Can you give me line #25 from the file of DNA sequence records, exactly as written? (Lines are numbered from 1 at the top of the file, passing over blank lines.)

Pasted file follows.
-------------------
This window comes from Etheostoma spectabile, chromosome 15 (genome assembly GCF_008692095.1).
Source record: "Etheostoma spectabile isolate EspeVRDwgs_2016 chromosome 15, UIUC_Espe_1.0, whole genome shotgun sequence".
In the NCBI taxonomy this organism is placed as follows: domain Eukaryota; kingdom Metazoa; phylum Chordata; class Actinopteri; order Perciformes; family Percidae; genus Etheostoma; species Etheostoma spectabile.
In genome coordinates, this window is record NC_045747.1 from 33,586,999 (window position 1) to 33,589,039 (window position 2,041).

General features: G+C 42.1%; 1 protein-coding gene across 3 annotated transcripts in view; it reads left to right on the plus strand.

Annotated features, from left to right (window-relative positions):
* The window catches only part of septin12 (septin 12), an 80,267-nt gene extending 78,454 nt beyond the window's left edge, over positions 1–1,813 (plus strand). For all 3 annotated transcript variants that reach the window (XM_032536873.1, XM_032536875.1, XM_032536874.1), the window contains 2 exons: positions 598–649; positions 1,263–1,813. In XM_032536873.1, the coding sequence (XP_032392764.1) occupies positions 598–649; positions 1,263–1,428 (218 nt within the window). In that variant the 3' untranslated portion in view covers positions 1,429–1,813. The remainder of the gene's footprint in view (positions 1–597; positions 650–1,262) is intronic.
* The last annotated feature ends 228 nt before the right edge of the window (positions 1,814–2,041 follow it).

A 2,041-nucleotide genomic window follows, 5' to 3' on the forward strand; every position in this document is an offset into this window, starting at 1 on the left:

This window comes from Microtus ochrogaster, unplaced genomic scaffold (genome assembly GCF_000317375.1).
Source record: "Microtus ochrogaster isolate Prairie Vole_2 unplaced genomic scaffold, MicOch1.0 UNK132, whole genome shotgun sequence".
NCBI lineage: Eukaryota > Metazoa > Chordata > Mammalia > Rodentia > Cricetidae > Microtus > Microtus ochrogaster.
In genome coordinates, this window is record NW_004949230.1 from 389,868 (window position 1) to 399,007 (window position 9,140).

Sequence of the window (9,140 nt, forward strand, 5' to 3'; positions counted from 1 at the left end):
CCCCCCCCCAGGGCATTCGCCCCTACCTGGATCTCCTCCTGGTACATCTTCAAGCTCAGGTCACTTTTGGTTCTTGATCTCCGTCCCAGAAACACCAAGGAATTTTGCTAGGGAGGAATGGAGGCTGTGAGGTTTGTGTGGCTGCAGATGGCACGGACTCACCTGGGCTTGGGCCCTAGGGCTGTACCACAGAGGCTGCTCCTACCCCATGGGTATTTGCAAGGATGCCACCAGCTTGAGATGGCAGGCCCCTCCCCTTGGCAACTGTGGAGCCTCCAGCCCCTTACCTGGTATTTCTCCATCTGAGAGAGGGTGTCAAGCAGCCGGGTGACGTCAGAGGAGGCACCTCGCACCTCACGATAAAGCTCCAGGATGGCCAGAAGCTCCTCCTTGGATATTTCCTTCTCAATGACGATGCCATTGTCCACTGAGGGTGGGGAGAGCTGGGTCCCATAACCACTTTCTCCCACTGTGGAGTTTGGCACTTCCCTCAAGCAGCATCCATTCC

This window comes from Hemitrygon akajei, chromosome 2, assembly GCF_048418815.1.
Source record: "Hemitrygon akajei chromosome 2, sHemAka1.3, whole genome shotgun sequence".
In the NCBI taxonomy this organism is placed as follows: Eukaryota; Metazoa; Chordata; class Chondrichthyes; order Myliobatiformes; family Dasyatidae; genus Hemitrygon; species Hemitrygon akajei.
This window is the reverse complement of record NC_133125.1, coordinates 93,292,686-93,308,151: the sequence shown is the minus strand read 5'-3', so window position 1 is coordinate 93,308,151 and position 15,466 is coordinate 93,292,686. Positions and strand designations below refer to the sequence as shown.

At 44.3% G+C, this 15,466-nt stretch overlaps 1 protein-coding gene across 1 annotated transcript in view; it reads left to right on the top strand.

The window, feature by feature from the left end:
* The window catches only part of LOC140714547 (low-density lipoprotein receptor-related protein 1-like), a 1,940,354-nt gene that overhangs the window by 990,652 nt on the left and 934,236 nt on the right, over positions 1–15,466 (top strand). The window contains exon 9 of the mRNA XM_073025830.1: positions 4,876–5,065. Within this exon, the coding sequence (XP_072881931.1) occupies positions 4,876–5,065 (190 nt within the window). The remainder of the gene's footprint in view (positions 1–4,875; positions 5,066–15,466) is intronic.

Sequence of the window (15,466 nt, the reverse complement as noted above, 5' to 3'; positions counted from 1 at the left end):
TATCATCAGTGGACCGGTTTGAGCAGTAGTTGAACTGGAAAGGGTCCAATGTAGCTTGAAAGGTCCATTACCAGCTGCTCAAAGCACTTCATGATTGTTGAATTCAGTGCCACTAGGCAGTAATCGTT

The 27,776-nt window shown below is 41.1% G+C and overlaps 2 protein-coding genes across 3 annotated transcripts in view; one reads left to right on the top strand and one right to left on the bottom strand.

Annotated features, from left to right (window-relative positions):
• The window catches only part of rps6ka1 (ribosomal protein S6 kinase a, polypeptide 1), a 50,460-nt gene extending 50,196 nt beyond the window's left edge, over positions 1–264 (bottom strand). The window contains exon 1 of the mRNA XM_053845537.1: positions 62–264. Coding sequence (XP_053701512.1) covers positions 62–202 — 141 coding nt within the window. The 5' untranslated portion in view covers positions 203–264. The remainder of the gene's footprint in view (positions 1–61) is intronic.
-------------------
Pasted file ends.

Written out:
The 27,776-nt window shown below is 41.1% G+C and overlaps 2 protein-coding genes across 3 annotated transcripts in view; one reads left to right on the top strand and one right to left on the bottom strand.